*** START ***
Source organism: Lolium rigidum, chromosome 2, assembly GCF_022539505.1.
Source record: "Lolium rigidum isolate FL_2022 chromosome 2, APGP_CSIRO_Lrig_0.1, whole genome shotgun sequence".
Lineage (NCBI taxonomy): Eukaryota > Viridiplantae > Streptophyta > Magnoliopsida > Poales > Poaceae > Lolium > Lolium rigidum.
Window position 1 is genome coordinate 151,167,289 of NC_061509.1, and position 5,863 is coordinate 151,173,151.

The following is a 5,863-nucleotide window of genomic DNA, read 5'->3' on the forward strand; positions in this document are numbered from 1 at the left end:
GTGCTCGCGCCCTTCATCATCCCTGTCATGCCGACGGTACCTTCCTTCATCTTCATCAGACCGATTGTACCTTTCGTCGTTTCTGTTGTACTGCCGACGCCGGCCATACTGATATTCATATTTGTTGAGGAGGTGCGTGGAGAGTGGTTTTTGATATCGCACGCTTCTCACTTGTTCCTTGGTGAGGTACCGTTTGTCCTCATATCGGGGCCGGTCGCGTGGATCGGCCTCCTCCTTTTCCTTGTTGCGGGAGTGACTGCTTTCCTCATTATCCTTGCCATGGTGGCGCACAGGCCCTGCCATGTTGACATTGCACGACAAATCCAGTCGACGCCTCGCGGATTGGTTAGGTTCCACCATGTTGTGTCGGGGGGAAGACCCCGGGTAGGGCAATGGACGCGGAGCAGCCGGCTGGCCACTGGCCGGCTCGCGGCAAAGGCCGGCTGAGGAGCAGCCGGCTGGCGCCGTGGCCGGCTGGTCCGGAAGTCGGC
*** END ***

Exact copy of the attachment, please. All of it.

Source organism: Lolium rigidum, chromosome 2, assembly GCF_022539505.1.
Source record: "Lolium rigidum isolate FL_2022 chromosome 2, APGP_CSIRO_Lrig_0.1, whole genome shotgun sequence".
Lineage (NCBI taxonomy): Eukaryota > Viridiplantae > Streptophyta > Magnoliopsida > Poales > Poaceae > Lolium > Lolium rigidum.
Window position 1 is genome coordinate 151,167,289 of NC_061509.1, and position 5,863 is coordinate 151,173,151.

The following is a 5,863-nucleotide window of genomic DNA, read 5'->3' on the forward strand; positions in this document are numbered from 1 at the left end:
GTGCTCGCGCCCTTCATCATCCCTGTCATGCCGACGGTACCTTCCTTCATCTTCATCAGACCGATTGTACCTTTCGTCGTTTCTGTTGTACTGCCGACGCCGGCCATACTGATATTCATATTTGTTGAGGAGGTGCGTGGAGAGTGGTTTTTGATATCGCACGCTTCTCACTTGTTCCTTGGTGAGGTACCGTTTGTCCTCATATCGGGGCCGGTCGCGTGGATCGGCCTCCTCCTTTTCCTTGTTGCGGGAGTGACTGCTTTCCTCATTATCCTTGCCATGGTGGCGCACAGGCCCTGCCATGTTGACATTGCACGACAAATCCAGTCGACGCCTCGCGGATTGGTTAGGTTCCACCATGTTGTGTCGGGGGGAAGACCCCGGGTAGGGCAATGGACGCGGAGCAGCCGGCTGGCCACTGGCCGGCTCGCGGCAAAGGCCGGCTGAGGAGCAGCCGGCTGGCGCCGTGGCCGGCTGGTCCGGAAGTCGGC